Curious behavior in berry wine

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dderemiah

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I am making a mixed berry wine from frozen berry mixes I got from Trader Joes (I have tasted them after thawing and they are tasty). After following a recipe I measured SG of 1.08. After reading up, I know that I made a few rookie mistakes. I let the must sit for 24 hours after the campden tablet. Then added the nutrient, pectic and yeast all at the same time. I started the must in a large glass container that had a wide opening and covered it with plastic wrap. It started bubbling like crazy and smelled great. I punched down the nylon bag of mushed fruit twice in 4 days. On the 6th day I was concerned about the opening not being airtight enough and poured the must into a plastic fermenter that had an air-lock while it was still really active and removed the bag of fruit. The SG was 1.0 on the dot after it all settled. It stopped bubbling but was still visibly fizzing, so I decided to rack it to a glass carboy and topping off with some simple syrup with the hope of up-ing the AC and giving the yeast something to eat as well. Now, it has been 4 days and there are still tiny bubbles rising and the airlock bubbles every once and a while. When do I rack it again? Do I wait for the fizzy bubbles to stop? Have I ruined the batch by moving it too soon?
 

Tom

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I think it may be to late for the simple syrup to do anything since it was almost dry nad yopu racked. Good chance the yeast is dead or shocked.
Mistake.. you do not want more alcohol in any fruit wine because it will overpower the fruit.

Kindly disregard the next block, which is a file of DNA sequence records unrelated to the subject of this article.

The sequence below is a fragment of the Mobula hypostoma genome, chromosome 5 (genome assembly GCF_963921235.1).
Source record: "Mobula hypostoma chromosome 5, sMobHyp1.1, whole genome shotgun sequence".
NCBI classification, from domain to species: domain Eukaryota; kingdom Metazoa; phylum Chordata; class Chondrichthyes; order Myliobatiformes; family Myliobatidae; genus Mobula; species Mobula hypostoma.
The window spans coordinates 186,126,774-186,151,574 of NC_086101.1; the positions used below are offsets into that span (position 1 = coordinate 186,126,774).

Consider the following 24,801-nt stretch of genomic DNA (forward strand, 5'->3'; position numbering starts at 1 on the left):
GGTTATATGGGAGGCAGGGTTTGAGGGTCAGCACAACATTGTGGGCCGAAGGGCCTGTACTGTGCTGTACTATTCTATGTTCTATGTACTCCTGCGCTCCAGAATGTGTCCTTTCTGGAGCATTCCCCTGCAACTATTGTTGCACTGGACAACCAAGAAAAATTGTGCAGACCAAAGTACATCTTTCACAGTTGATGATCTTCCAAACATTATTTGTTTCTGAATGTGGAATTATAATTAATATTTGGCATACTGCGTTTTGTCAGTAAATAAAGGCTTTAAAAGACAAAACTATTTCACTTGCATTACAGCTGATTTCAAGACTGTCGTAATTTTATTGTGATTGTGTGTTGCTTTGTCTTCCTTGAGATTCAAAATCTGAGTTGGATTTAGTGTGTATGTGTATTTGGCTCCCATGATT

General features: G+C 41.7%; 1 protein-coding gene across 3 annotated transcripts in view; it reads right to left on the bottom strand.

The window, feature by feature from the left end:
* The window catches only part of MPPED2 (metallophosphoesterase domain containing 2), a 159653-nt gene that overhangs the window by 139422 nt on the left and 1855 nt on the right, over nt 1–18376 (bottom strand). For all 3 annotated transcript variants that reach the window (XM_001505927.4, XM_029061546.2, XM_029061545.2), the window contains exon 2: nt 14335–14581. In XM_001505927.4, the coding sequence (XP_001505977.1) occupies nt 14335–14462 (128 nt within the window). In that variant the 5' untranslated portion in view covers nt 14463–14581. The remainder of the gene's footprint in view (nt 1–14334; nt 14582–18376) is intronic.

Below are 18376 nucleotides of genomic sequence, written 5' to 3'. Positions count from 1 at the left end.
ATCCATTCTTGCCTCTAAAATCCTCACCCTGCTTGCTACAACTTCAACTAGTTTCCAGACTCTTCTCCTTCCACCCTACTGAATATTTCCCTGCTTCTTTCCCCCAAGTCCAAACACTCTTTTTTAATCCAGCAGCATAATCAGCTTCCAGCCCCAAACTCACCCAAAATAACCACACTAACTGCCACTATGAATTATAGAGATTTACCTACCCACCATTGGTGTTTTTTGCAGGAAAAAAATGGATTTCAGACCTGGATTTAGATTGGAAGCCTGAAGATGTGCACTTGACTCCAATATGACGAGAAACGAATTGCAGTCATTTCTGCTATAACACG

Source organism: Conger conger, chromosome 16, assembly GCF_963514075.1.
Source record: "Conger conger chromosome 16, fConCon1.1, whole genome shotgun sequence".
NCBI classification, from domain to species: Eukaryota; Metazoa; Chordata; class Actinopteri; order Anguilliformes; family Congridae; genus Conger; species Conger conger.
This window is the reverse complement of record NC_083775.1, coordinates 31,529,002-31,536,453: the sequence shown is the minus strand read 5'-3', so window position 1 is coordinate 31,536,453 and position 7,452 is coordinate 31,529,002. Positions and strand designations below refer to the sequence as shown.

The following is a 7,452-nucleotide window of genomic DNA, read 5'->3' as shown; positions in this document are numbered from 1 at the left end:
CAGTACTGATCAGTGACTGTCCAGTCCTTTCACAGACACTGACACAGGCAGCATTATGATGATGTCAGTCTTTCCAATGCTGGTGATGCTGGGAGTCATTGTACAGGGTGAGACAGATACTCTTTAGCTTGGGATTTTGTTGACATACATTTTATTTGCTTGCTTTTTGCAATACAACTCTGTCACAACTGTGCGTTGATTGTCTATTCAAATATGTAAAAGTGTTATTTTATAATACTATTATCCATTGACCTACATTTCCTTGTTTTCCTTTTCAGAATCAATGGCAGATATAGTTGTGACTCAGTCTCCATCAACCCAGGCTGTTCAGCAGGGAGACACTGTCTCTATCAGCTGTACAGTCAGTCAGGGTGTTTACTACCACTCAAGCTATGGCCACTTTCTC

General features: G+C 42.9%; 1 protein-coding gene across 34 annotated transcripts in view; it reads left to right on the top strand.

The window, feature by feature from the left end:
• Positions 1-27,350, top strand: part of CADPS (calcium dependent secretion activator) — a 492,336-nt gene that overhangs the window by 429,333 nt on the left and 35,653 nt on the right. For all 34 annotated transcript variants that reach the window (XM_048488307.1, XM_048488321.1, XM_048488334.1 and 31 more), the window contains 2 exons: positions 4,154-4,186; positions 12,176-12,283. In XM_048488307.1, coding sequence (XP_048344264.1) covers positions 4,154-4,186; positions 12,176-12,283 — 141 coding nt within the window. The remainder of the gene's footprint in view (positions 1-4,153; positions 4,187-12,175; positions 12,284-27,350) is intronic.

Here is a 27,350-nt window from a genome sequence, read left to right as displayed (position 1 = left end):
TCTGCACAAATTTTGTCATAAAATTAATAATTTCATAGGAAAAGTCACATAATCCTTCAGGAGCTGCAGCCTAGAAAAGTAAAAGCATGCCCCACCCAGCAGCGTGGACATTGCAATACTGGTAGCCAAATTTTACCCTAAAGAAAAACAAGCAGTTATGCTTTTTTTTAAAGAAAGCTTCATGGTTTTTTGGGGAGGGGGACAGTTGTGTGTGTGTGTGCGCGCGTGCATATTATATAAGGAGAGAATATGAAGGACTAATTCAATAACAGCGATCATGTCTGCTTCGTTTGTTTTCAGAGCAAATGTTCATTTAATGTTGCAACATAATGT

I would suggest to degas and check the gravity for 2 days and get back here
How big a batch?
 

dderemiah

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Will do. It is a 2.5 Gallon batch. Is the fizzing just CO2 being release and not yeast activity? Do you think that moving the must too soon might have stopped the yeast?
 

Madriver Wines

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I doubt moving it hurt the yeast. Degassing will help the wine clear and should get rid of those pesky bubbles. Some berry wines are slow to completely ferment. Hard to judge what the gravity should be since adding the syrup but it should of read .990 when completely done fermenting. Check the gravity for a couple days and see if it changes even a little.
 

non-grapenut

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Stopping Fermentation

Will do. It is a 2.5 Gallon batch. Is the fizzing just CO2 being release and not yeast activity? Do you think that moving the must too soon might have stopped the yeast?
Best way to find out is to rerack with 2.5 crushed Campden tablets or whatever you are using to start stabilization. You are already at the s/g you need to be, unless you are trying to increase the alcohol content. If you are trying for a higher alcohol hooch, you want to leave it alone until you see a good amount of sediment at the bottom of your fermenting vessel (yeast is floculating/dying) and then use the Campden in racking. Berry must runs high in Malic acid, which can even encourage carbonation. Unfortunate if you bottle early (busted bottles,) but fortunate if you have a system to bottle using champagne stoppers (fizzy berry...yum.)
 

mmadmikes1

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Rack it and let it set
Degassing will help clearing. Letting it age cant hurt, bottling early will give you fizzy wine but also leave dead yeast in bottles and that will effect flavor to the negitive side. Campden tablets will not stop fermentation. Rushing wine to bottles is not a recommended practice